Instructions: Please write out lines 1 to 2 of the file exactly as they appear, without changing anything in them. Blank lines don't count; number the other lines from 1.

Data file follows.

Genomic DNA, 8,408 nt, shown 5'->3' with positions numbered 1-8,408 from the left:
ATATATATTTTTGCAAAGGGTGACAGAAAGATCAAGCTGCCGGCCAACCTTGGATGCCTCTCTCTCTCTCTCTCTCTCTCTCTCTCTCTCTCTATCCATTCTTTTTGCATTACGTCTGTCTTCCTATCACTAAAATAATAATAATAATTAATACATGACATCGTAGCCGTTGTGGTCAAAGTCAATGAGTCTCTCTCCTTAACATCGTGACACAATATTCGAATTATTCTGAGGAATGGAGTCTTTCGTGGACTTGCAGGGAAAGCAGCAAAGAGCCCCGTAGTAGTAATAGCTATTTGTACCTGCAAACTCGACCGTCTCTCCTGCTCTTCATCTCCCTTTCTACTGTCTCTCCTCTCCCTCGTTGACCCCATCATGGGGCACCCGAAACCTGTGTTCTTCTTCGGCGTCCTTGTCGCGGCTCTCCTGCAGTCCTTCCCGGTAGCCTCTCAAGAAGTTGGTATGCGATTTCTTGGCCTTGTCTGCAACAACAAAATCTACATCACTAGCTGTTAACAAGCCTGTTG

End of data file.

Genomic DNA, 8,408 nt, shown 5'->3' with positions numbered 1-8,408 from the left:
ATATATATTTTTGCAAAGGGTGACAGAAAGATCAAGCTGCCGGCCAACCTTGGATGCCTCTCTCTCTCTCTCTCTCTCTCTCTCTCTCTCTCTATCCATTCTTTTTGCATTACGTCTGTCTTCCTATCACTAAAATAATAATAATAATTAATACATGACATCGTAGCCGTTGTGGTCAAAGTCAATGAGTCTCTCTCCTTAACATCGTGACACAATATTCGAATTATTCTGAGGAATGGAGTCTTTCGTGGACTTGCAGGGAAAGCAGCAAAGAGCCCCGTAGTAGTAATAGCTATTTGTACCTGCAAACTCGACCGTCTCTCCTGCTCTTCATCTCCCTTTCTACTGTCTCTCCTCTCCCTCGTTGACCCCATCATGGGGCACCCGAAACCTGTGTTCTTCTTCGGCGTCCTTGTCGCGGCTCTCCTGCAGTCCTTCCCGGTAGCCTCTCAAGAAGTTGGTATGCGATTTCTTGGCCTTGTCTGCAACAACAAAATCTACATCACTAGCTGTTAACAAGCCTGTTG